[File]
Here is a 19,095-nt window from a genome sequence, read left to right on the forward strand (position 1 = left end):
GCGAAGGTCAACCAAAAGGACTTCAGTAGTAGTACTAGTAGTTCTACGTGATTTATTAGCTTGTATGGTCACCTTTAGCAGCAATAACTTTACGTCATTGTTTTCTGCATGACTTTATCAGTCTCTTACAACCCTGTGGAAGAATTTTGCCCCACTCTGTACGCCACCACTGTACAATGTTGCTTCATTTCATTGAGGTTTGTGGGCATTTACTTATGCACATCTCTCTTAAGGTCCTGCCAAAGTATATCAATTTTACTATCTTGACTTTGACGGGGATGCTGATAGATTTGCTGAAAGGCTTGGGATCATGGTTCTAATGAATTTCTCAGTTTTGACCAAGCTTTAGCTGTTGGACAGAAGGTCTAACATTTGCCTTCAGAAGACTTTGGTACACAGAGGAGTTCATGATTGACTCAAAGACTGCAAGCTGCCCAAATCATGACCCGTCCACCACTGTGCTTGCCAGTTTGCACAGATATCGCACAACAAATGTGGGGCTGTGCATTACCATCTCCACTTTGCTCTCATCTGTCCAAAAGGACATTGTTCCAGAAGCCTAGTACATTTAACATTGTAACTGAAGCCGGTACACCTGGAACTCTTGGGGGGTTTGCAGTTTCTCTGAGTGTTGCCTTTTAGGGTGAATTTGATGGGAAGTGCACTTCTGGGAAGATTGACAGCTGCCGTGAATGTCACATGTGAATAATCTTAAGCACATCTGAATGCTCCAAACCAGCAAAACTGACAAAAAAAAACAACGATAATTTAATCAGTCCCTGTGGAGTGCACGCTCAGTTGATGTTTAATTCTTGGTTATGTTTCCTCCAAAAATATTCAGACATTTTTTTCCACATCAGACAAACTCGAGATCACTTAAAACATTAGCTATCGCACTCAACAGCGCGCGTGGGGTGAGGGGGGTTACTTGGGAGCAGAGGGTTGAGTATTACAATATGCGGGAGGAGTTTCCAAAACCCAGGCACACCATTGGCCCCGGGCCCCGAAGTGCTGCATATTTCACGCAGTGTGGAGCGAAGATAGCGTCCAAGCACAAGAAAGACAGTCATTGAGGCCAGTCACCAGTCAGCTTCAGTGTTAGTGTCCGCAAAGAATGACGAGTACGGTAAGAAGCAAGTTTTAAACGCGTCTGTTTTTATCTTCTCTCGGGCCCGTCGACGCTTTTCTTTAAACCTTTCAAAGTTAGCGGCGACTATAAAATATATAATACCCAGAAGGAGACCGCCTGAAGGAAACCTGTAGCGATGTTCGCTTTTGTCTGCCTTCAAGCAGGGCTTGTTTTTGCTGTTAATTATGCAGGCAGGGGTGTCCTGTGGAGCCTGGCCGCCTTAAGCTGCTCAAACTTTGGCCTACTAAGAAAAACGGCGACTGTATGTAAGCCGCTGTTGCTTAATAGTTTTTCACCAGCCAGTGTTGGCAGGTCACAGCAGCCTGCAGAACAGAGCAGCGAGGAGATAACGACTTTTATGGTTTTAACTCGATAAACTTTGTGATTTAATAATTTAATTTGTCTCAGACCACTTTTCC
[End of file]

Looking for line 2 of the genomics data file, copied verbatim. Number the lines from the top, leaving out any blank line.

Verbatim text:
GCGAAGGTCAACCAAAAGGACTTCAGTAGTAGTACTAGTAGTTCTACGTGATTTATTAGCTTGTATGGTCACCTTTAGCAGCAATAACTTTACGTCATTGTTTTCTGCATGACTTTATCAGTCTCTTACAACCCTGTGGAAGAATTTTGCCCCACTCTGTACGCCACCACTGTACAATGTTGCTTCATTTCATTGAGGTTTGTGGGCATTTACTTATGCACATCTCTCTTAAGGTCCTGCCAAAGTATATCAATTTTACTATCTTGACTTTGACGGGGATGCTGATAGATTTGCTGAAAGGCTTGGGATCATGGTTCTAATGAATTTCTCAGTTTTGACCAAGCTTTAGCTGTTGGACAGAAGGTCTAACATTTGCCTTCAGAAGACTTTGGTACACAGAGGAGTTCATGATTGACTCAAAGACTGCAAGCTGCCCAAATCATGACCCGTCCACCACTGTGCTTGCCAGTTTGCACAGATATCGCACAACAAATGTGGGGCTGTGCATTACCATCTCCACTTTGCTCTCATCTGTCCAAAAGGACATTGTTCCAGAAGCCTAGTACATTTAACATTGTAACTGAAGCCGGTACACCTGGAACTCTTGGGGGGTTTGCAGTTTCTCTGAGTGTTGCCTTTTAGGGTGAATTTGATGGGAAGTGCACTTCTGGGAAGATTGACAGCTGCCGTGAATGTCACATGTGAATAATCTTAAGCACATCTGAATGCTCCAAACCAGCAAAACTGACAAAAAAAAACAACGATAATTTAATCAGTCCCTGTGGAGTGCACGCTCAGTTGATGTTTAATTCTTGGTTATGTTTCCTCCAAAAATATTCAGACATTTTTTTCCACATCAGACAAACTCGAGATCACTTAAAACATTAGCTATCGCACTCAACAGCGCGCGTGGGGTGAGGGGGGTTACTTGGGAGCAGAGGGTTGAGTATTACAATATGCGGGAGGAGTTTCCAAAACCCAGGCACACCATTGGCCCCGGGCCCCGAAGTGCTGCATATTTCACGCAGTGTGGAGCGAAGATAGCGTCCAAGCACAAGAAAGACAGTCATTGAGGCCAGTCACCAGTCAGCTTCAGTGTTAGTGTCCGCAAAGAATGACGAGTACGGTAAGAAGCAAGTTTTAAACGCGTCTGTTTTTATCTTCTCTCGGGCCCGTCGACGCTTTTCTTTAAACCTTTCAAAGTTAGCGGCGACTATAAAATATATAATACCCAGAAGGAGACCGCCTGAAGGAAACCTGTAGCGATGTTCGCTTTTGTCTGCCTTCAAGCAGGGCTTGTTTTTGCTGTTAATTATGCAGGCAGGGGTGTCCTGTGGAGCCTGGCCGCCTTAAGCTGCTCAAACTTTGGCCTACTAAGAAAAACGGCGACTGTATGTAAGCCGCTGTTGCTTAATAGTTTTTCACCAGCCAGTGTTGGCAGGTCACAGCAGCCTGCAGAACAGAGCAGCGAGGAGATAACGACTTTTATGGTTTTAACTCGATAAACTTTGTGATTTAATAATTTAATTTGTCTCAGACCACTTTTCC